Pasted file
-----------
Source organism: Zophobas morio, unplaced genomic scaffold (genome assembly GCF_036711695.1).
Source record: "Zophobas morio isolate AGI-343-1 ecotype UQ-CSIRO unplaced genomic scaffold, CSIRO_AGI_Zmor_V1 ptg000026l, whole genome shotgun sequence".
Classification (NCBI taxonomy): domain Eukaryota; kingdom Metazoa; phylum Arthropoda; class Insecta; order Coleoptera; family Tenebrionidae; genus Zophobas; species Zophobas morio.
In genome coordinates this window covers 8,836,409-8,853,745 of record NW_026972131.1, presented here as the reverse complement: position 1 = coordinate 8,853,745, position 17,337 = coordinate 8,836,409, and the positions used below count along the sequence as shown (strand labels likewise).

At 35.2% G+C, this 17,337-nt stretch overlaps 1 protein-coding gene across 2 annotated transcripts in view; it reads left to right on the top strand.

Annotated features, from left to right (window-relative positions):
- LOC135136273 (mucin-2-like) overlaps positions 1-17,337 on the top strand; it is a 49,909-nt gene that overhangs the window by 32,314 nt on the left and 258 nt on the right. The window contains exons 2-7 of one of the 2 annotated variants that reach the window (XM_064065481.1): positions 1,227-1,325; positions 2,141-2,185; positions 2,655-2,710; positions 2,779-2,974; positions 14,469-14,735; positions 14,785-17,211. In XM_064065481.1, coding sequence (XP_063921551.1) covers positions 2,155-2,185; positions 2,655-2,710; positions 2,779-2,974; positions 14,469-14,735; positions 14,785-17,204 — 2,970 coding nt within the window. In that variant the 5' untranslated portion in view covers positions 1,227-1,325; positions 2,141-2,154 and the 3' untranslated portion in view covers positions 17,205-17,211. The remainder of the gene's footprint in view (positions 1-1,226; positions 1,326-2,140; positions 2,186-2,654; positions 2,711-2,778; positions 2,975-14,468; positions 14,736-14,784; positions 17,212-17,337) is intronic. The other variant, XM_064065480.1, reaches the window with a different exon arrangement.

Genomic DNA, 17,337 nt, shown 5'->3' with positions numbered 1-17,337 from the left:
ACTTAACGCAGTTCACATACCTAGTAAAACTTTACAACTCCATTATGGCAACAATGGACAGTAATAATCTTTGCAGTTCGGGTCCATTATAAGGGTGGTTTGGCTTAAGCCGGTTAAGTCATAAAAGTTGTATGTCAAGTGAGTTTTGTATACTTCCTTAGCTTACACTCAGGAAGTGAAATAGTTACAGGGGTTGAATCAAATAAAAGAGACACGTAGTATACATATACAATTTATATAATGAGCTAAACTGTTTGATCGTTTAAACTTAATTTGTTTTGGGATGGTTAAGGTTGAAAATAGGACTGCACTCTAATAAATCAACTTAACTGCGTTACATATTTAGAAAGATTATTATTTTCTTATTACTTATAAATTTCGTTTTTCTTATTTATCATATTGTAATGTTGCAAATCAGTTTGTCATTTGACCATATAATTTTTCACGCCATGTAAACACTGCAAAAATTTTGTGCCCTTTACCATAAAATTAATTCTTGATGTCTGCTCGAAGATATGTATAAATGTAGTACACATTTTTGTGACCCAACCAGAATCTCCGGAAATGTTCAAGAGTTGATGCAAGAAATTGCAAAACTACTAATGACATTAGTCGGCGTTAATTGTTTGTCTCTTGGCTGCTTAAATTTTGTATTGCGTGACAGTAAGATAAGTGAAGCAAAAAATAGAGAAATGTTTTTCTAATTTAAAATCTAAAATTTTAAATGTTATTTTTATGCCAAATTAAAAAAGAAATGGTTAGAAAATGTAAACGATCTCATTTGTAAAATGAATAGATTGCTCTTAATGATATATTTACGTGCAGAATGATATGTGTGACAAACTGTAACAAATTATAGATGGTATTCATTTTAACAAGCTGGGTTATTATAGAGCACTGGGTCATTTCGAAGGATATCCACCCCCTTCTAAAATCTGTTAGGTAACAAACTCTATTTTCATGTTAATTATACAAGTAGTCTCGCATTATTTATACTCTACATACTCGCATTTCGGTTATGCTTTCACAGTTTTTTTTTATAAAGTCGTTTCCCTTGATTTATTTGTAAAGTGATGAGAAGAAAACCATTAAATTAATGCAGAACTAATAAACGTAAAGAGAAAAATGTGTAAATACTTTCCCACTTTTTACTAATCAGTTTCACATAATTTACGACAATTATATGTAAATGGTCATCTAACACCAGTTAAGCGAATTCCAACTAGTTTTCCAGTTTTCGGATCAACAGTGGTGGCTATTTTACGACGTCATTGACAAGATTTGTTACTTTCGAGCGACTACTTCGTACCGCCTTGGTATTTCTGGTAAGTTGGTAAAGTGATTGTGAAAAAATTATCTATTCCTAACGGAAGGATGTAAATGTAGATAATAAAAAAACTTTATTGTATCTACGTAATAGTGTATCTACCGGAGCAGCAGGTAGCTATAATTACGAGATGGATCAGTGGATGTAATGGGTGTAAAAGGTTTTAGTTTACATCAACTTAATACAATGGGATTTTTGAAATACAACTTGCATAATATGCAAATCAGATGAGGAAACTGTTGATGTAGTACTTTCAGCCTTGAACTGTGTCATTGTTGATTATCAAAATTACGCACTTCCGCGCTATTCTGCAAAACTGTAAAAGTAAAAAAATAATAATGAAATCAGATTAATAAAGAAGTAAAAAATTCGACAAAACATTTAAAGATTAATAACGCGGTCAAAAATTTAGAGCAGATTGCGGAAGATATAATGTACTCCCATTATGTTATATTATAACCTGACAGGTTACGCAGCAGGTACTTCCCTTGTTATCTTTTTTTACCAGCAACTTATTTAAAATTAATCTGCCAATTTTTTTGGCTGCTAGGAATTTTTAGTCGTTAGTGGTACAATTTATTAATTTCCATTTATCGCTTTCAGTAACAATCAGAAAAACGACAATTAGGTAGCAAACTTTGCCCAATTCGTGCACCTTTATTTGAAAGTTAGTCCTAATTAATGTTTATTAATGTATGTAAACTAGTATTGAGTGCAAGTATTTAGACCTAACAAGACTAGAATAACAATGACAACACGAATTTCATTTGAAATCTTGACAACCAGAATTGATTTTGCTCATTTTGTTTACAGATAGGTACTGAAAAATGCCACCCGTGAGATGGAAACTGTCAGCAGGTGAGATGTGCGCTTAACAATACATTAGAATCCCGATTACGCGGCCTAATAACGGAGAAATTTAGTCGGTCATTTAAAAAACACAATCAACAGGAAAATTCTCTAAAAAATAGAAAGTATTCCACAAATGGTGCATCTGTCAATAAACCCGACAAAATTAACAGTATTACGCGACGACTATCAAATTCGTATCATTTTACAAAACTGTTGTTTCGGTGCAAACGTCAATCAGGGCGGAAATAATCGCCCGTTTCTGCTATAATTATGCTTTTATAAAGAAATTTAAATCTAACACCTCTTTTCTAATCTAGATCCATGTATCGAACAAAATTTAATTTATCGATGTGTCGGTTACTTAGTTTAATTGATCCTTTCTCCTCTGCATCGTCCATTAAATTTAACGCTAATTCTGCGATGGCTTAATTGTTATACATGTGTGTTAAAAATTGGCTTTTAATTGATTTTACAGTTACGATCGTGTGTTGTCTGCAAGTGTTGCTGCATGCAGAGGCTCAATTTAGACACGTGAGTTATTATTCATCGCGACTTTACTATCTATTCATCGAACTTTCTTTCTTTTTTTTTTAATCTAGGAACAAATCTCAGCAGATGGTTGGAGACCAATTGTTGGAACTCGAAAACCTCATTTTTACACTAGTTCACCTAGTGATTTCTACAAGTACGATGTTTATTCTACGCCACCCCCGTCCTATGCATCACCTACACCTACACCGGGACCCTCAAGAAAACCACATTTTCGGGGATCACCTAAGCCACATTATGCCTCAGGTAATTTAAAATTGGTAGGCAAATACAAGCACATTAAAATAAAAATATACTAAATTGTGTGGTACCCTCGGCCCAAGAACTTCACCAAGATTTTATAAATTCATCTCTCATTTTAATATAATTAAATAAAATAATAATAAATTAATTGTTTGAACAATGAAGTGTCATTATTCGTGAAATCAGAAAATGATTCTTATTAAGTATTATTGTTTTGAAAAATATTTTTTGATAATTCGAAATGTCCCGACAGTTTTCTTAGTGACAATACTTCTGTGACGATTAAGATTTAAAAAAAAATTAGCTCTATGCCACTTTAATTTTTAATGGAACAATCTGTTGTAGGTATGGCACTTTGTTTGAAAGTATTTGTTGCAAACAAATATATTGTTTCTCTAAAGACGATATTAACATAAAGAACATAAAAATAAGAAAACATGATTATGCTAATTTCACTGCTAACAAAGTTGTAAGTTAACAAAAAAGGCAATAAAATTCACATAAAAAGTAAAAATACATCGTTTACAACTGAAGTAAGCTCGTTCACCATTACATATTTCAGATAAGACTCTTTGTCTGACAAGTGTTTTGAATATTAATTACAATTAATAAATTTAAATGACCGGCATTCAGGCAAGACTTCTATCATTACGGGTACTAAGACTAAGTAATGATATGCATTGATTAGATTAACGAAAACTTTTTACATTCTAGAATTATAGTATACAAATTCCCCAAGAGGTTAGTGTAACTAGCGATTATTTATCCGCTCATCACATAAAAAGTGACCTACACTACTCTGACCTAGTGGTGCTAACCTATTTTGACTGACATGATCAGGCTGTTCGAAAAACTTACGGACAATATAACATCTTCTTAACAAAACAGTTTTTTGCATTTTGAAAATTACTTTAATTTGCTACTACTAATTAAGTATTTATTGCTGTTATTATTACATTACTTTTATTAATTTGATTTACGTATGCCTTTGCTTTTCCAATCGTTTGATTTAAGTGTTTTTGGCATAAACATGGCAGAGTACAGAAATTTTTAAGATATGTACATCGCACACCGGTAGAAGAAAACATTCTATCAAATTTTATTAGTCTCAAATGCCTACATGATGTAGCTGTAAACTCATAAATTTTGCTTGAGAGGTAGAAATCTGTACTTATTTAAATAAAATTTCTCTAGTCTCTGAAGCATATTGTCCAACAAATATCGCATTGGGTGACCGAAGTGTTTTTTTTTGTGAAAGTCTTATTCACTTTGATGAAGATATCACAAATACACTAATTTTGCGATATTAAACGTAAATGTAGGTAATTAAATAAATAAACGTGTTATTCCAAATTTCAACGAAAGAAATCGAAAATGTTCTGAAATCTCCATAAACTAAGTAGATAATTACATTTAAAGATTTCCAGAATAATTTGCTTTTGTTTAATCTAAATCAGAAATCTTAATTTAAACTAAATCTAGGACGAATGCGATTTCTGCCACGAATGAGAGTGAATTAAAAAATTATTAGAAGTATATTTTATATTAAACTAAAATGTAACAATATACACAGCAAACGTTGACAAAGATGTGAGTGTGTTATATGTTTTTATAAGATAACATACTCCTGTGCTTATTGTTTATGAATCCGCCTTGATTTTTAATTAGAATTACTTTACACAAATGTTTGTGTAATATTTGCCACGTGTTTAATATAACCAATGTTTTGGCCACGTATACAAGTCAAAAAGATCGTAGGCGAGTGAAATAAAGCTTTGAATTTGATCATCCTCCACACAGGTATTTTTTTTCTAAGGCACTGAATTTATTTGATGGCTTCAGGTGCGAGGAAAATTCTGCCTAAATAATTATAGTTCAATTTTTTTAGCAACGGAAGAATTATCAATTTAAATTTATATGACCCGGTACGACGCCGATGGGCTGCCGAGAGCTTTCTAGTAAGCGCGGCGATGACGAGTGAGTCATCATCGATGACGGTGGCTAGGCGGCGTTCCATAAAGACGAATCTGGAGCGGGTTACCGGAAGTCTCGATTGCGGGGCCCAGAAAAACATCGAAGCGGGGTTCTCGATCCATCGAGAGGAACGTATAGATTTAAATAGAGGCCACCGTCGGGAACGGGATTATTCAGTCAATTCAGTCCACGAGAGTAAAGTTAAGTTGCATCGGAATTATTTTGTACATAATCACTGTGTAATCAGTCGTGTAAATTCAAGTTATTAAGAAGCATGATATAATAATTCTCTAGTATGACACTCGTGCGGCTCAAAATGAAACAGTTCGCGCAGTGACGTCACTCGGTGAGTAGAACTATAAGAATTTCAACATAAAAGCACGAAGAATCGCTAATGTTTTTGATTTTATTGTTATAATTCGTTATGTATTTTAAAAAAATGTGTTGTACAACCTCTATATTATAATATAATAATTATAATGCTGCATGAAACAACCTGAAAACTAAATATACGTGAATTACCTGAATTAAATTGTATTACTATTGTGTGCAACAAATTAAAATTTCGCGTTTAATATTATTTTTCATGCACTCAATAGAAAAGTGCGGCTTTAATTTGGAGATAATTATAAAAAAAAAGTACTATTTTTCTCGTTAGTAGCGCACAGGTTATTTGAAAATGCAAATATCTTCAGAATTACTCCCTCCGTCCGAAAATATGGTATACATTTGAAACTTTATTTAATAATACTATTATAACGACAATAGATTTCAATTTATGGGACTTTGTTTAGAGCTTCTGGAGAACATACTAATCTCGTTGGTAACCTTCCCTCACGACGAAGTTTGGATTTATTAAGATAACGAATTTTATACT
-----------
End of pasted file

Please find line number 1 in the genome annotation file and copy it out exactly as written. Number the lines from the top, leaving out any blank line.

Source organism: Zophobas morio, unplaced genomic scaffold (genome assembly GCF_036711695.1).